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Setting the Record Straight on Social-Emotional Learning: What Do Parents Think?

Social-Emotional Learning Blog 2

by CI Guest



Social-emotional learning (SEL) has been in the news a lot lately, and this recent surge of news about SEL has come with a good deal of misinformation. In this blog series, we’ll attempt to set the record straight on SEL by exploring the benefits and importance of SEL for young children, highlighting its recent politicization, and understanding what polling tells us about the best way to communicate with parents about the topic. While trying to gain a better understanding of parents’ perceptions around SEL, I found a 2021 survey of K-12 parents commissioned by the Fordham Institute to be particularly helpful. To learn more about the survey’s findings and in an effort to better understand some of the concerns about SEL that have been expressed by conservatives, I interviewed Fordham’s Adam Tyner via email. Adam is national research director at Fordham and managed the survey project.

Let’s start with the basics. What made you decide to poll parents about their views on social and emotional learning (SEL)?

As your readers surely know, SEL has become a big buzzword and a big industry in recent years. The term has been around for a couple of decades, but around 2015 it really took off. What wasn’t clear to us is what parents thought of this new fad in education, so we worked with the global polling firm YouGov to conduct this survey.

How many parents were surveyed in the poll and when was the poll conducted? What were the key findings from the poll?

We surveyed 2,000 parents of students in grades K through 12 in the spring of 2021, but we also conducted some mini-surveys in the months before and after that to see if parent views were fluctuating substantially in response to the pandemic or the 2020 election. Parent views were relatively steady during that time, but after the controversies around critical race theory and school reopenings emerged in the summer of 2021, it’s quite possible that parent views on SEL have also shifted somewhat since our study concluded.

We wrote a whole report that is available at sel.fordham with five key findings and four policy recommendations — along with selections from parent free responses and other background and context. A couple of things stood out to me about parent views of SEL.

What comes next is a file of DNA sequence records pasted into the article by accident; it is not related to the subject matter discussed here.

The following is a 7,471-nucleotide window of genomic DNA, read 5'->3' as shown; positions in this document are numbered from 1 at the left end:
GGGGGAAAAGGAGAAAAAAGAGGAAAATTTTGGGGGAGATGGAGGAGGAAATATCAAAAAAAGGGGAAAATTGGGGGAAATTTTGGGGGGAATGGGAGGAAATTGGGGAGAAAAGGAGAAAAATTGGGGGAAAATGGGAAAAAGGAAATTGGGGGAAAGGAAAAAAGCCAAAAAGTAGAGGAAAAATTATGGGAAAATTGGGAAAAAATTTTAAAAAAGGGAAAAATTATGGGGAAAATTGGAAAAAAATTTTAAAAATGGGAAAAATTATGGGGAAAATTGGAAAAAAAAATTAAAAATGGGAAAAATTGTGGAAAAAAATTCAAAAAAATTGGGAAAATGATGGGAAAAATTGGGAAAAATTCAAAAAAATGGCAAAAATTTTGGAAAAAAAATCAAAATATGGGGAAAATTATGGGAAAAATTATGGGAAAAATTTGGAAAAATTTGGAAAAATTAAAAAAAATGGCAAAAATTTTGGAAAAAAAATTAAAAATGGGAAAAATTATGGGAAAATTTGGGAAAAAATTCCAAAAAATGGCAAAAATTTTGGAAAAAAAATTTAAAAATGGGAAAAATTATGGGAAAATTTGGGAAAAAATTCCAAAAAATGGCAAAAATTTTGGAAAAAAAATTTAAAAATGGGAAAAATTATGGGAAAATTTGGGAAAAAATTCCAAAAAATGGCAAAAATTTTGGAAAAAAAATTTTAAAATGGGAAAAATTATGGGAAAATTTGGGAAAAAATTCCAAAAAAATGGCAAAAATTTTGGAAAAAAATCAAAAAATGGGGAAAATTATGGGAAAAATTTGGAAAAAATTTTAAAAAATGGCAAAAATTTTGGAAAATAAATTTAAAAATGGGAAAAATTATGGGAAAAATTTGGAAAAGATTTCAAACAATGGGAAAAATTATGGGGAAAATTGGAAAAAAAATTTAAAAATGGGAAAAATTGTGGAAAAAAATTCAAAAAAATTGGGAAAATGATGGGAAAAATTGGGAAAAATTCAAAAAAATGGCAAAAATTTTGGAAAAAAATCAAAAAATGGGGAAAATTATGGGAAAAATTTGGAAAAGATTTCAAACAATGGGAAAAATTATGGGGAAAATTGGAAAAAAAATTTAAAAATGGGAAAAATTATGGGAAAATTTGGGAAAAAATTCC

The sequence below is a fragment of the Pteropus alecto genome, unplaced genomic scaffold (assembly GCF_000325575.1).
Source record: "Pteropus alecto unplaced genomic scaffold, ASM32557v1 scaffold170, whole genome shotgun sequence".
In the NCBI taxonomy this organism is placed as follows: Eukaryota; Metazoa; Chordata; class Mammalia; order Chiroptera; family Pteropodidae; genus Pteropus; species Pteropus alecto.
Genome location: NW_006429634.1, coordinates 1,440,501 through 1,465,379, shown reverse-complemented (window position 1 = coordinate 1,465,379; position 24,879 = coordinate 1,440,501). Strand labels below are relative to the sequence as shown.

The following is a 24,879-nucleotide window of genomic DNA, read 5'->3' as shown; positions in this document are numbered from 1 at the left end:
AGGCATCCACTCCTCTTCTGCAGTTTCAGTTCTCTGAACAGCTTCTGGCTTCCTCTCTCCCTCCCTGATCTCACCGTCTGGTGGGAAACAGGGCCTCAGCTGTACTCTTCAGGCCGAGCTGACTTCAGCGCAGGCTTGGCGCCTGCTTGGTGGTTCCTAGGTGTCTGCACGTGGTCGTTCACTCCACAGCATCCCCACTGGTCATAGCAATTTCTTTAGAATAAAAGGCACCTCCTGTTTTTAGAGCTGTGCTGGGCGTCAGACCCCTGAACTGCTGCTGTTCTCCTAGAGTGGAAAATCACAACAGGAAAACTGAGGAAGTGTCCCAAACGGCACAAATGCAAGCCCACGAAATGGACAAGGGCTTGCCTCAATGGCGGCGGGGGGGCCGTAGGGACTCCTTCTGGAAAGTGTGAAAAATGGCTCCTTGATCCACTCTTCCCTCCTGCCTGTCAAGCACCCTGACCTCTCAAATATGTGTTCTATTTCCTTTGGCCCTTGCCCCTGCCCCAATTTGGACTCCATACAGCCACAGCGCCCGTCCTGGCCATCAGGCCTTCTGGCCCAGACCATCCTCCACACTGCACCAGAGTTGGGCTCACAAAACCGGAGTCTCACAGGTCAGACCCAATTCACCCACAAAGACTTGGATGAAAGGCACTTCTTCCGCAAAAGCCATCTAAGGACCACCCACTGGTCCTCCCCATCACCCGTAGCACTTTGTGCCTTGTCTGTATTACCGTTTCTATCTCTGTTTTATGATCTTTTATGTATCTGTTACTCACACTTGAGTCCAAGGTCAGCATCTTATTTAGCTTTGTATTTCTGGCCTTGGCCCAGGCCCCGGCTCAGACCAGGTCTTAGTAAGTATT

First, parents strongly support schools teaching all of the specific SEL-related competencies we asked about. These include stuff like setting goals, navigating social situations, and controlling their emotions. On the other hand, parents aren’t nearly as excited about the term “social-emotional learning” itself. (They far prefer the term “life skills,” however cringy that is to education experts.)

Second, when forced to make tradeoffs, parents want schools teaching analytic and practical education above all: the top valued skills were reasoning, math, vocational education, English, and taking responsibility for one’s actions. This may be because the survey also found that parents overwhelmingly see the family, not the school, as the most important venue for cultivating SEL.

Something I’m not sure about is whether the average parent who is busy with their job and raising a family really knows what is meant by the term “social and emotional learning.” What did the poll find in terms of describing these life skills in ways that parents understand and support?

Consider the fact that when we asked parents a bunch of agree/disagree questions related to SEL in schools, there was over 90 percent agreement with the statements, “I want my child’s school to give them honest feedback on their academic progress and performance even if it may hurt their feelings,” and “Working hard helps students develop strong character.” Of all the SEL-related skills we asked about, “reasoning” and taking “responsibility for actions” were the top two most important. But I’m not sure this kind of stuff is what most SEL advocates are promoting.

This is all to say that there may be a big gap between the world of practices that support students’ social and emotional learning and new programs serving up trademark SEL. Since ours was a survey of parent views, it asked a relatively broad set of questions related to SEL and its implementation. Some of the survey questions were aligned to SEL domains in the Harvard EASEL Lab, and the survey defined the term as “the process of developing self-awareness, self-control, interpersonal skills, responsible or ethical decision making, and civic awareness.” Hopefully parents understood that, but I think it’s doubtful that the average parent has much of a sense of the nuances of the jargon-laden conversations around SEL.